Review by Hazel Barker
Past Imperfect is the first book in the Long Shadows Series. It is a brilliantly conceived plot, which lets the action unfold, and culminates in an unexpected climax.

The author intersperses action with dialogue, and every now and then waxes into a lyrical style. Although written with clarity, the book tends to have too much detail at times, and pace slows down a bit.

The warm and wonderful letters between the two parted lovers are a delight to read. Like Thomas Hardy’s Far from the Madding Crowd, romance lovers will be kept biting their nails, wondering when the twain will meet.

I recommend Past Imperfect to all who are anxious to follow the characters and witness the mystery and suspense unfold with each successive book.

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Book Review: The Monsoon Bride by Michelle Aung Thin

Publisher: Text Publishing
Publisher’s Summary
Burma, 1930.
At their final marriage lesson, when the priest had talked on and on, Desmond bent his head to hers and whispered, ‘Our world is newer, faster and better—you will see.’ She took his hand in hers then and squeezed it. His skin had a peppery, meaty sweetness, a smell that seemed to stick to her dress, her hair and skin. She named it ‘the scent of men’. Beside her, he snored gently in his sleep, his face no more than an outline, rising and falling in the dim light. She decided that she liked the sound.

Winsome is just married and filled with anticipation. Her new husband is a stranger—one of the suitors chosen for her and the other mixed-race girls from the men who apply to the orphanage. But as the night train rattles towards her new home she sees possibility in this uncertain destiny. She knows she is headed for a new life in the metropolis.

She does not know about Rangoon, this city cradled in the arms of rivers. That it is about to be torn apart in the struggle between its ancient owners and new masters. That it will seduce her, possess her senses and change utterly her notion of what kind of woman she can be. When she meets Jonathan—when the monsoon comes—she begins to find out.

Review by Hazel Barker
I enjoyed reading The Monsoon Bride. The author has created vivid and strong settings and rightly depicts the mood and atmosphere current during that period of history. I particularly liked the way Michelle Aung Thin wove history into the narrative.

The opening chapter grabbed my attention. I found both male characters, Desmond and Jonathon, true to life, and as the story progressed, my sympathy went out to them. The story gripped me, making me eager to read on and discover whether Winsome could return to Desmond as the repentant sinner.

Winsome’s behaviour, however, is so unlike a girl who had been brought up in a convent. The distinction between social classes in Burma were too rigid at the time, and when she wandered alone in dangerous areas and showed sympathy for a coolie who had been wounded during the riots, I found her attitude more like that of a contemporary female than that of a girl in the 1930s.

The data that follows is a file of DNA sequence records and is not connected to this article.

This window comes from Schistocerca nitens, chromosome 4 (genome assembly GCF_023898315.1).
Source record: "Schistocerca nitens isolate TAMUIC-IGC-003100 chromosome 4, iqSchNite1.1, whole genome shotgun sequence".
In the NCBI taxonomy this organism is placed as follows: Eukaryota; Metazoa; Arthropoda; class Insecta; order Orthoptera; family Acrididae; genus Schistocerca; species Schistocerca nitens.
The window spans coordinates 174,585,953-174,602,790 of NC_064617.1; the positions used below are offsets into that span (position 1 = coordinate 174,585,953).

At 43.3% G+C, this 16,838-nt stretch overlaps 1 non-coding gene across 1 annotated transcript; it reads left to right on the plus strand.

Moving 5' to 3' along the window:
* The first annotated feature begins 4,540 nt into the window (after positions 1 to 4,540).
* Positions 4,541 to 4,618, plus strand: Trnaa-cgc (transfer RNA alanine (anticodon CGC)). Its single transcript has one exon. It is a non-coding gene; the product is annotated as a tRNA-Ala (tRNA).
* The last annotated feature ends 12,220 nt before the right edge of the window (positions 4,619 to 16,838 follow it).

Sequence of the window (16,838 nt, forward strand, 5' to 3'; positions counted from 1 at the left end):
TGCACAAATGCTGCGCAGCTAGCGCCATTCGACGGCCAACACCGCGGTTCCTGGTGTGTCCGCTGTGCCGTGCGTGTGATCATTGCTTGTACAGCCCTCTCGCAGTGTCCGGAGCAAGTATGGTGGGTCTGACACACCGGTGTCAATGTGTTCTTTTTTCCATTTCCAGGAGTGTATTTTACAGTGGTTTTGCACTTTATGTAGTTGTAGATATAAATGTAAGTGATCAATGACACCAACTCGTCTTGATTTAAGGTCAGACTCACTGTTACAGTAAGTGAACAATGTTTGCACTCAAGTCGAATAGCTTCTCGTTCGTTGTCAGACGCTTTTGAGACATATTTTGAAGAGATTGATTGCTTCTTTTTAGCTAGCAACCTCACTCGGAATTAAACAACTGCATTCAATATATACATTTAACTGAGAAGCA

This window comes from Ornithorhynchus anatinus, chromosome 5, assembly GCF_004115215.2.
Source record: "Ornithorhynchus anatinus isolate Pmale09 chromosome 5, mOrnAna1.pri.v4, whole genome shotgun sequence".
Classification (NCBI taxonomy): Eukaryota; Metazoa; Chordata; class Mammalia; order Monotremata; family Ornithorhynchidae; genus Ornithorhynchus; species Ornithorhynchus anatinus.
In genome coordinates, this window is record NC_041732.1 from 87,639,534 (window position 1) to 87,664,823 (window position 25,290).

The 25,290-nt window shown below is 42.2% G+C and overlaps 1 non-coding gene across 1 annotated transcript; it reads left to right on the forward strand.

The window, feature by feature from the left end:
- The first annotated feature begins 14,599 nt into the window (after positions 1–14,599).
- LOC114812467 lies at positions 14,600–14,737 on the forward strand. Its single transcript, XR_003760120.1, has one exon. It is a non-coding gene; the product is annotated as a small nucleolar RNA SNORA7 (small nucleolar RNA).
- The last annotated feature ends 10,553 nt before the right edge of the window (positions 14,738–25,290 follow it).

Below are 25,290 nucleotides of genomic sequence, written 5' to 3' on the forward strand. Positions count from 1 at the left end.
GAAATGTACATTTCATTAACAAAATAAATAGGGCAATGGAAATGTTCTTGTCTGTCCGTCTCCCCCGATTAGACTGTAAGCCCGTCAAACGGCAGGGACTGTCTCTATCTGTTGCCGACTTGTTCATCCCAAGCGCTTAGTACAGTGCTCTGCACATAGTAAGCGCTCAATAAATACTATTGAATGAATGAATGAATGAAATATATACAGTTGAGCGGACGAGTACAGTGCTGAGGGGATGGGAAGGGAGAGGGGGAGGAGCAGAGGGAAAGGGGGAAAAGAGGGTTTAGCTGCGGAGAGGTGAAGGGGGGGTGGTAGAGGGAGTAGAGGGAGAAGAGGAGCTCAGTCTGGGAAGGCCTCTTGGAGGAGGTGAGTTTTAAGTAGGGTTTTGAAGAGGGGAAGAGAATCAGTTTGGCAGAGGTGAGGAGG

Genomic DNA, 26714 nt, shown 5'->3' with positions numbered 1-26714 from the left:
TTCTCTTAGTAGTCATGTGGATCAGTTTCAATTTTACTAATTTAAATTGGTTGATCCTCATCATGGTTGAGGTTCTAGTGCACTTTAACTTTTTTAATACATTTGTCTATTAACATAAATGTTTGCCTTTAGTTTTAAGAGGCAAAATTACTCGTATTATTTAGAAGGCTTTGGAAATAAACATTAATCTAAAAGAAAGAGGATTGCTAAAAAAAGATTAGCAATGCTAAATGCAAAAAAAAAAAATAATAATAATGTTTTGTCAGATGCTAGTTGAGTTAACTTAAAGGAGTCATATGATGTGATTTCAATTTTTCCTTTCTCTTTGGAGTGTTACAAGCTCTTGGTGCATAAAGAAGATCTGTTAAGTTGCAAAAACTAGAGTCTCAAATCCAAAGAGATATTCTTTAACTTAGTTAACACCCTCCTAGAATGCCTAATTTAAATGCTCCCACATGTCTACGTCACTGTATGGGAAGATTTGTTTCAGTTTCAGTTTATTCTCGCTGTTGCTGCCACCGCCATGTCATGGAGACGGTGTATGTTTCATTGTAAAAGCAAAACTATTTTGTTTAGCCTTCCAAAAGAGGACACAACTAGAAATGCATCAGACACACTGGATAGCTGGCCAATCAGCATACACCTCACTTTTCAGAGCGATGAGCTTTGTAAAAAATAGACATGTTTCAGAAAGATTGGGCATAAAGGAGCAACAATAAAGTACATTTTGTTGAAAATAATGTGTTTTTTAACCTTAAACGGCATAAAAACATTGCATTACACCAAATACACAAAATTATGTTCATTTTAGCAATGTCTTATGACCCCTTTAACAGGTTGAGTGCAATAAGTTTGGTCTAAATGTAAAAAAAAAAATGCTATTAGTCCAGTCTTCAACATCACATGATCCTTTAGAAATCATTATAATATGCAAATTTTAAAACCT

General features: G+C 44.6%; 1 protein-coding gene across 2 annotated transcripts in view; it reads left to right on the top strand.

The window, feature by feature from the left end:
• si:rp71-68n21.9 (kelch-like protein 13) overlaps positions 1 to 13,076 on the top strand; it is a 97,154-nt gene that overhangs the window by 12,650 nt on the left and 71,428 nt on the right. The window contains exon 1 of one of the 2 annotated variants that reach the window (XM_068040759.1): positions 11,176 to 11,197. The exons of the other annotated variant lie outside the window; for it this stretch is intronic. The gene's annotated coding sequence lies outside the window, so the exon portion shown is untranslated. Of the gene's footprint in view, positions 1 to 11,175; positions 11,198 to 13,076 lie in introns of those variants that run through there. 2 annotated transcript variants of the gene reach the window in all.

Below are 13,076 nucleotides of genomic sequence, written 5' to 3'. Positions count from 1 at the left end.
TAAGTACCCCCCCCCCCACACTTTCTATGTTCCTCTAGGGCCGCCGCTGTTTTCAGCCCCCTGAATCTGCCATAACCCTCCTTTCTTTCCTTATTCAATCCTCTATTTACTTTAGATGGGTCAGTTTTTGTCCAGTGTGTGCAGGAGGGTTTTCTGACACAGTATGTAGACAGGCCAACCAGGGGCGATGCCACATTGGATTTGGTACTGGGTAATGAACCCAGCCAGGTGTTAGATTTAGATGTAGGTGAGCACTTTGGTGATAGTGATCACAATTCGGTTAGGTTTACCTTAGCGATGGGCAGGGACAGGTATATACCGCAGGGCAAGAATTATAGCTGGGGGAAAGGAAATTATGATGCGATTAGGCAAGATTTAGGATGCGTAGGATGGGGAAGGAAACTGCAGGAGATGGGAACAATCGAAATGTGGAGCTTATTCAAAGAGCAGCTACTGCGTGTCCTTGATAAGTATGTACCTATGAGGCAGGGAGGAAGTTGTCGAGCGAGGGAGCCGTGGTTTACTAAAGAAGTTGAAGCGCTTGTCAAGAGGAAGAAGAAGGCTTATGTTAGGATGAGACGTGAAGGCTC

I would also like to point out an error in the story. In 1930, an Indian bearer would never have addressed anyone as Thakin, but as Sahib; not even a Eurasian.

Despite these discrepancies, The Monsoon Bride held my attention to the end, and took me back to my childhood days as I read the familiar names of streets and places in Rangoon.

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Excerpt from ‘Telegraph’, UK

Telegraph.co.uk
Touching letters from WW2 soldier to his pacifist brother
One was a pacifist whose principles prevented him fighting in the Second World War, the other signed up took part in the gruelling campaigns to push the Germans out of North Africa and then Italy.

A letter from Douglas to Clarence Dover dated Sept 1 1943.
Now, letters between two brothers have emerged, almost 70 years after the conflict ended.
The correspondence was sent from Douglas Dover, serving in the Royal Army Service Corps, to his older brother Clarence, who had joined the Friends Ambulance Unit, a Quaker-run organisation with whom he was stationed in China.
The letters show the closeness of the pair, despite their different beliefs. Douglas, a driver, recounts his experiences in the heat of Africa coming under attack from the Germans, and then as his unit advances through Italy.
He described seeing an eruption of Vesuvius as “a marvellous sight with a column of smoke miles high with the base a mass of fire” and referred to Naples as “a city now famous for racketeers and filth.”
The brothers’ mother Ada died of a heart attack while both sons were overseas. Douglas wrote: “I know it will be a shock to you, I cannot believe it yet, or rather I can’t take it in yet. We lost the one who we all loved so much.”
When Douglas was granted a period of leave, in August 1945, he told his brother: “Only one thing is missing and that is that you will not be there, but maybe will we be together soon.”
On his arrival back home in Nottingham, he sent another letter telling Clarence: “Nottingham looks very much the same as when we left, but the girls seem to have lost all sense of moral control.”
The letters continue until May 1946, when Douglas was about to return to Nottingham again. The collection ends with the line: “Well C, I will not make this a very long one. For the folks do not know I’m coming … cheerio for now, my next letter will most likely be from home.”
Douglas died in 1989 and Clarence in 2001. The letters were found by Clarence’s daughter June Cobley, 61, from Beeston, Nottinghamshire. She said: “I am really proud of my dad for refusing to fight. I could not have done that at the age of 20.
“We never quite knew what his family’s reaction was at the time but I have a letter from his mother in which she said she was standing by him.
“She wrote to him: ‘I shall have the satisfaction of knowing that you have laboured for the benefit of peace’.
“My father did not talk about it much. In some ways, I think he was braver not to fight because of the pressure that was on him.”

See: The Chocolate Soldier: story of a conchie by Hazel Barker. Story based on Clarence Dover during World War Two.